Thousands of people are expected to descend on the nation’s capital this week to protest President-elect Donald Trump’s inauguration.
The National Park Service has granted demonstration permits to at least 28 groups and is expecting more than 350,000 protesters. Of those, about 200,000 are participating in the Women’s March on Washington, according to Politico. In another form of protest, a growing number of lawmakers are simply refusing to attend at all.
“These are unprecedented numbers,” Mike Litterst, a spokesman for the National Park Service, told Politico.
Americans have protested incoming presidents throughout history, starting in the 19th century. Here’s a look at some of the most notable acts of dissent in inaugural history.
Boycotting the successor: Quincy Adams v. Jackson, 1829
While some politicians refuse to attend the inauguration every four years, David King, a senior lecturer in public policy at Harvard’s Kennedy School of Government, says there’s one inaugural boycott that seems to have started it all.
President John Quincy Adams of Braintree, Mass., refused to attend the inauguration of his successor, Andrew Jackson, in 1829.
“In some ways it’s actually an interesting parallel because Andrew Jackson was the first populist elected president, who really benefitted from a surge in turnout,” King said. “And some characteristics of Andrew Jackson, you certainly see in Donald Trump. His support comes not from any sort of political establishment. He’s the ultimate outsider candidate.”
King said there was a great deal of animosity directed at Jackson from Adams and his supporters. In addition to the outgoing president, a “large swath” of Congress also refused to attend the inauguration.
Jackson also made history after the ceremony, when he invited the public to the White House, according to King.
“They completely destroyed the furnishings and broke the windows, and there was a regular mass riot there,” he said.
Women in Washington: Inauguration of President Woodrow Wilson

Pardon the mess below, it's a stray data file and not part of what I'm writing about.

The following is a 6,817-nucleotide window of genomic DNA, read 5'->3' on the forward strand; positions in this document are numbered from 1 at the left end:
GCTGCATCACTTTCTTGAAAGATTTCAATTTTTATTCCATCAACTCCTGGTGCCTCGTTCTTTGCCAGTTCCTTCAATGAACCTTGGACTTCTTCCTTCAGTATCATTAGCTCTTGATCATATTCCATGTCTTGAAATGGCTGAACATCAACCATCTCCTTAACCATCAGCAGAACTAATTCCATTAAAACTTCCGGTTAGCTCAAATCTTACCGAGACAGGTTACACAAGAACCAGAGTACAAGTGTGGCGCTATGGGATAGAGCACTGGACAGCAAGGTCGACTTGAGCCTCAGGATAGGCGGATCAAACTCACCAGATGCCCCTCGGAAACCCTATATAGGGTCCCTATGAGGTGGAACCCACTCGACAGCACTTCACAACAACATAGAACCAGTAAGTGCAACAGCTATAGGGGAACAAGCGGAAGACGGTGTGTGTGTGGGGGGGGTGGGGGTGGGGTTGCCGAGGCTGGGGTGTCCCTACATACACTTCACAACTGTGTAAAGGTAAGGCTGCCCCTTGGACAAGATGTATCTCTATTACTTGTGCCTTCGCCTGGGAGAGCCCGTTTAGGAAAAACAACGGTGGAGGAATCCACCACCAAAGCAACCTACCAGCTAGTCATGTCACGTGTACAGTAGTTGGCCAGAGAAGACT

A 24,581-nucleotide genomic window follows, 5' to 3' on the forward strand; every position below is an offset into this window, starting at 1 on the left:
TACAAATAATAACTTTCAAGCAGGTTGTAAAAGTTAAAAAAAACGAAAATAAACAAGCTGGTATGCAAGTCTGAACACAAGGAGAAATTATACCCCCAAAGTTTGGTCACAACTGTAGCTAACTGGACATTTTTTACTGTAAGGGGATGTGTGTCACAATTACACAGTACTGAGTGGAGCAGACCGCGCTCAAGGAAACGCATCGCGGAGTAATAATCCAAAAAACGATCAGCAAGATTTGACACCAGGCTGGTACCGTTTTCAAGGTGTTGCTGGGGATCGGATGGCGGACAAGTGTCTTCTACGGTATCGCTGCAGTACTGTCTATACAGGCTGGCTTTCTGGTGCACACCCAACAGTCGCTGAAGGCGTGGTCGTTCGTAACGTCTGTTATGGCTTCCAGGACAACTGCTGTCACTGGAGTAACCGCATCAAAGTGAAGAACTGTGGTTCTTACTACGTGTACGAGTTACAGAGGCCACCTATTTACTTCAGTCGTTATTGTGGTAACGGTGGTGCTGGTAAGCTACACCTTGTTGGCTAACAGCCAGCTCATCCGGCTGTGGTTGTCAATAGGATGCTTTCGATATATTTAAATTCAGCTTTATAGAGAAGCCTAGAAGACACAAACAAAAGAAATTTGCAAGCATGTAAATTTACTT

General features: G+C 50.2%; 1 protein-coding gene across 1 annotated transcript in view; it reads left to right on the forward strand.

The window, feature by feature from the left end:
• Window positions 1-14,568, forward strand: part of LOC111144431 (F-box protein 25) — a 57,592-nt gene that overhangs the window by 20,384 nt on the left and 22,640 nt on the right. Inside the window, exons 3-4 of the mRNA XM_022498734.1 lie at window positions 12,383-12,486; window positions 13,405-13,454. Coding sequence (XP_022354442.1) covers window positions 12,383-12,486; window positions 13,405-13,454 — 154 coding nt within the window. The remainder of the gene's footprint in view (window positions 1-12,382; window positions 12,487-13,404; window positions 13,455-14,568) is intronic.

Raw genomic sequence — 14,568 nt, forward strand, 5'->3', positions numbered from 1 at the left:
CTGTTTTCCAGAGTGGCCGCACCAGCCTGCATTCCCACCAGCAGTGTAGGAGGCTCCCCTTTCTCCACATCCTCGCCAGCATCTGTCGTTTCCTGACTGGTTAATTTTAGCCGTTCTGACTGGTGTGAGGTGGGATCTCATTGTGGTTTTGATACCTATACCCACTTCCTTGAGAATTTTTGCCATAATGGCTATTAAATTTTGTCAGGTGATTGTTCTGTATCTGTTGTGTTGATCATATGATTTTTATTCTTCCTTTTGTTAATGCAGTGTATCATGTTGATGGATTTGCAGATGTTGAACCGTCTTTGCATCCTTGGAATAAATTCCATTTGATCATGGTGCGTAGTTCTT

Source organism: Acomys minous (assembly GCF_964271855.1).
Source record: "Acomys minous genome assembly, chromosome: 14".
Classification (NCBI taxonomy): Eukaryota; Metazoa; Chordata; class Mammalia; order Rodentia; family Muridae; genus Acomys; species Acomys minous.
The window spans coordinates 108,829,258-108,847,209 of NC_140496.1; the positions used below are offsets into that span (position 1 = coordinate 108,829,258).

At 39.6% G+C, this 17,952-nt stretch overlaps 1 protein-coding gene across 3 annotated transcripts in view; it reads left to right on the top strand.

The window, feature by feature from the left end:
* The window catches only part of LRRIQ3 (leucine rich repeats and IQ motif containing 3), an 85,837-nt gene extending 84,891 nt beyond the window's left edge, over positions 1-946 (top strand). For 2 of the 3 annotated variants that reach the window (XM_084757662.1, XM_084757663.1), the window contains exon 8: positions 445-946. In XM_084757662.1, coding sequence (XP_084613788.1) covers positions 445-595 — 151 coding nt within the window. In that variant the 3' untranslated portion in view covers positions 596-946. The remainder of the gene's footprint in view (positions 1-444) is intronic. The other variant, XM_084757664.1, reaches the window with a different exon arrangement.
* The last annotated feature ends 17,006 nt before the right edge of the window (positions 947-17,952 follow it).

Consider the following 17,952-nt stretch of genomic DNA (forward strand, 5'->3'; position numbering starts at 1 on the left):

The day before President Woodrow Wilson took office in 1913, between five and eight thousand women marched down Pennsylvania Avenue in what inaugural historian Jim Bendat said was likely the first large-scale inauguration protest.
“It was a pretty big deal,” said Bendat, who wrote the book Democracy’s Big Day: The Inauguration of Our President 1789-2013. “There was some support, but a lot of the onlookers weren’t so pleased.”
The suffragists, who’d gotten a parade permit for the event, were pushed, spat upon, and beaten up, Bendat said. A number of the women were hospitalized, and the treatment of the women led to the firing of the capital’s police chief.
Four years later, the suffragists returned, this time to participate in the inaugural parade, which was the first time women got to march in the procession at all, according to Bendat.
By 1920, all women gained the right to vote.
Anti-War protests: President Richard Nixon
Anti-war protesters threw burning miniature flags and stones at police during the inauguration of Richard Nixon in 1969.
About 500 people participated in the protests on Jan. 20, The Boston Globe reported the day after the inauguration. The paper reported it was first time in recent history that an inauguration fomented such backlash from protesters.
During Nixon’s second inauguration in 1973, a ‘massive, orderly’ anti-war protest was staged at the Lincoln Memorial, the Globe reported. The paper estimated 100,000 people were present and participated in a “March against Death.”
According to CBS News, 80 Congressmen joined the demonstrations and boycotted the inaugural ceremonies.
‘Selected not elected’: President George W. Bush
The demonstrations at Bush’s inauguration in 2001 were the first major protests at a presidential inauguration since the anti-war protests against Nixon in 1969 and 1973, according to the New York Times.
At least 20,000 people demonstrated in the capital and along the inaugural parade route in defiance of the Supreme Court ruling that determined Bush won a razor-thin presidential race against Democrat Al Gore.
“Selected not elected” and “Hail to the thief” were some of the slogans on signs at the protest, according to Bendat.
Four years later, more than 1,000 demonstrators again headed to Washington for Bush’s inauguration, this time largely to protest the Iraq war, as the president was sworn in for his second term.
Bendat said the protests against Bush and Nixon stand out as the largest demonstrations in the history of presidential inaugurations.
“Absolutely, nothing else comes close to those two presidents,” he said.
It remains to be seen whether this year might be another one for the history books.